Al Iaquinta hasn't forgotten what ran through his mind more than two years ago as he lay around with nothing to do except heal his body after fighting three times in 15 days in the live season of "The Ultimate Fighter."
He made himself a promise.
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"As long as I'm healthy," the Wantagh-raised Iaquinta said, "I told myself I was going to fight as much as I could."
Not even 24 hours after he knocked out Joe Lauzon at UFC 183 on Jan. 31, Iaquinta found his next opponent. Scrolling through his Twitter feed while waiting in the airport for his flight home, Iaquinta saw Benson Henderson had been moved from an April 4 fight to a fight in February. That left Jorge Masvidal without an opponent. That gave Iaquinta an opportunity.
Iaquinta called his manager and told him he wanted that fight. By the time Iaquinta landed in New York, the fight was just about a done deal. UFC officially announced the bout the following day.
And this Saturday afternoon in Fairfax, Virginia, Iaquinta will fight veteran lightweight Masvidal in the co-main event at UFC Fight Night 63. Featherweights Chad Mendes and Ricardo Lamas headline the card.
"Every fight is a little step up, a step up in opponent notoriety and quality," Iaquinta said.
After losing by submission to Mitch Clarke (who also is on Saturday's card against Michael Chiesa, who beat Iaquinta in the "TUF Live" finale), Iaquinta has won three straight. And he's done it in a way that has made people take notice.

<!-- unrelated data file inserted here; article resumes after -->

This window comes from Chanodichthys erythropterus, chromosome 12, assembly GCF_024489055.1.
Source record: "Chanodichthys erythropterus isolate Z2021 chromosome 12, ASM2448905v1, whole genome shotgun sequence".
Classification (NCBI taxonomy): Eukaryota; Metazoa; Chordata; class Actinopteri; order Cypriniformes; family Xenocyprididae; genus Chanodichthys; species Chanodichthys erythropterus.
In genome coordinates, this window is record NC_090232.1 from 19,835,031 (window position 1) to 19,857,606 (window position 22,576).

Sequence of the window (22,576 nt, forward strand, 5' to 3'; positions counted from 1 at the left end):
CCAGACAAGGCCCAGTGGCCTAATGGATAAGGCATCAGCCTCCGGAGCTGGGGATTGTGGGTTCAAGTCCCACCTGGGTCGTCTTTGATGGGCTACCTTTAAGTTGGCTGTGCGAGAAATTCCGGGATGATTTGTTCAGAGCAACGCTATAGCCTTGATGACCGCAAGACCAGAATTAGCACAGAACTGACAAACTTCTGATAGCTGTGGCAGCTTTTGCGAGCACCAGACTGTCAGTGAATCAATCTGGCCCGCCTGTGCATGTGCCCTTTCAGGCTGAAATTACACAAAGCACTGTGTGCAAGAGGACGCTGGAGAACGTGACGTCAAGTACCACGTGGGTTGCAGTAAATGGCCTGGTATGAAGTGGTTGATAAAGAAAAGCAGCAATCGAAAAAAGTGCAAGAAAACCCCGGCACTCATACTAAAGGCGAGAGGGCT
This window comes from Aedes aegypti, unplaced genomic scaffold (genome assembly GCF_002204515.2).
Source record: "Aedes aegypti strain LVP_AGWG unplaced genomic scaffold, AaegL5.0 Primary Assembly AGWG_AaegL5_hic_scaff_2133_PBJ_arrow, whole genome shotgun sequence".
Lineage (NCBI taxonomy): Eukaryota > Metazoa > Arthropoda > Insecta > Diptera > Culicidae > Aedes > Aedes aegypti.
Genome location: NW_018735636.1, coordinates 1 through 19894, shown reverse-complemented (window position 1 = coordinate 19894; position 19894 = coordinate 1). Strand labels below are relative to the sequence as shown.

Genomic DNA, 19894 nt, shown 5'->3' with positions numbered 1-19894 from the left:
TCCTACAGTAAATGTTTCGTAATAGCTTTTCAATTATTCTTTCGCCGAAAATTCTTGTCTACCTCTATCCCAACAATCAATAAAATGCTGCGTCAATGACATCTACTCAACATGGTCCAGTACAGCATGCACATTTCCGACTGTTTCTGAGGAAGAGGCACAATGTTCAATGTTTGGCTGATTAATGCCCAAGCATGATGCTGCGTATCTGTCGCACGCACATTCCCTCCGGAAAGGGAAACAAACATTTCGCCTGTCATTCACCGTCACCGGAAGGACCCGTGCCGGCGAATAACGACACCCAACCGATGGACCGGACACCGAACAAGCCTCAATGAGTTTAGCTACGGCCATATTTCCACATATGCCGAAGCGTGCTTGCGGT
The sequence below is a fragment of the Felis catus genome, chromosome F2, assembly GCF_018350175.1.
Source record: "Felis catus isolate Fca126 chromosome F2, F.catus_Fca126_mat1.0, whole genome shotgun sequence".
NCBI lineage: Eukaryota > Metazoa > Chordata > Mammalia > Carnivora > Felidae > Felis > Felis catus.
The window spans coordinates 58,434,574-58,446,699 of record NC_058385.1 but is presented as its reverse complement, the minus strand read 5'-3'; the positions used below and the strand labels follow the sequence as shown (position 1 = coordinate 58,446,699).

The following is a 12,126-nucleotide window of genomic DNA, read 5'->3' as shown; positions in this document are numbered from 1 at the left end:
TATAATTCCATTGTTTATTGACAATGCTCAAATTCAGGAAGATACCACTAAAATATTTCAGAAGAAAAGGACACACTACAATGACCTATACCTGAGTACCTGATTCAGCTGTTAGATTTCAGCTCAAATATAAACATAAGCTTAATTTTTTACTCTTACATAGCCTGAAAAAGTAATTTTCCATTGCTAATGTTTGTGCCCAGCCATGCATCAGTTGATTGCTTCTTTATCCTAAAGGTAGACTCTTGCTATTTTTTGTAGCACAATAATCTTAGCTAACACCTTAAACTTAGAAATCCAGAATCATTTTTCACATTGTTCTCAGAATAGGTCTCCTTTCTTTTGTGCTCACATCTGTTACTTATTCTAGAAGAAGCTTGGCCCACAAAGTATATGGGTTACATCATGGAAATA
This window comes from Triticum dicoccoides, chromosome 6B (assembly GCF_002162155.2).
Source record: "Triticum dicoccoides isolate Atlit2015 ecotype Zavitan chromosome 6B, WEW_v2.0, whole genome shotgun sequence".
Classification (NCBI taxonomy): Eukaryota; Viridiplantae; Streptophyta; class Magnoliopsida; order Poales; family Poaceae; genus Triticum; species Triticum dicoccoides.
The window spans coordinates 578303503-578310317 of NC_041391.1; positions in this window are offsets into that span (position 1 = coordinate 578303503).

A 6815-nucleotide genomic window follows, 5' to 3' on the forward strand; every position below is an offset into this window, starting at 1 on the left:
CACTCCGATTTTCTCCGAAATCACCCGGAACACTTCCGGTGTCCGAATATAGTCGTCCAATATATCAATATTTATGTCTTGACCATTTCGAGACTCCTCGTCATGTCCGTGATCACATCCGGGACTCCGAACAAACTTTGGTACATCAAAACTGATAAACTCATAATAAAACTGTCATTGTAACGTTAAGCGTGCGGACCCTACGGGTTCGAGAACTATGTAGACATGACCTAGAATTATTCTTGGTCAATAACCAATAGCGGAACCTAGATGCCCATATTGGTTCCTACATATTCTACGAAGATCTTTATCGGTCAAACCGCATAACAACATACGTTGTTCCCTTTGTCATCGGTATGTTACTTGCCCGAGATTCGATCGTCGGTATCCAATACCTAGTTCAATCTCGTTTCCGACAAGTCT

Iaquinta (11-3-1, 6-2 UFC) stopped Rodrigo Damm last September. He knocked out Ross Pearson in November. He knocked out Lauzon on Super Bowl weekend. Three fights, three stoppages. Not bad for the 27-year-old Serra-Longo fighter, who had gone the distance in his previous UFC wins.
"That's what happens," Iaquinta said. "You knock people out, and then you get people ranked ahead of you."
Masvidal, winner of three in a row (all by decision), is ranked 14th in the UFC's lightweight division. Iaquinta is ranked 15th.
Masvidal (28-8, 5-1) has expressed his dismay with his opponent, saying Iaquinta has "no business" fighting him. Masvidal used the "boy vs. man" analogy as well as saying he's a "tiger" while Iaquinta's previous opponents were "kitty cats."
Masvidal said it's not personal against Iaquinta; it's just that he wanted a higher-profile opponent after losing out on a fight with Henderson, a former lightweight champion.
"We're ranked one apart," Iaquinta said. "It's a good fight."
Iaquinta doesn't have time to worry about Masvidal's comments. His career is on an upward trajectory and he wants to continue his ascent.
"You want your name on the poster, you want your picture on there," Iaquinta said. "You want to have to do the most media, the most everything. That shows all your hard work is paying off."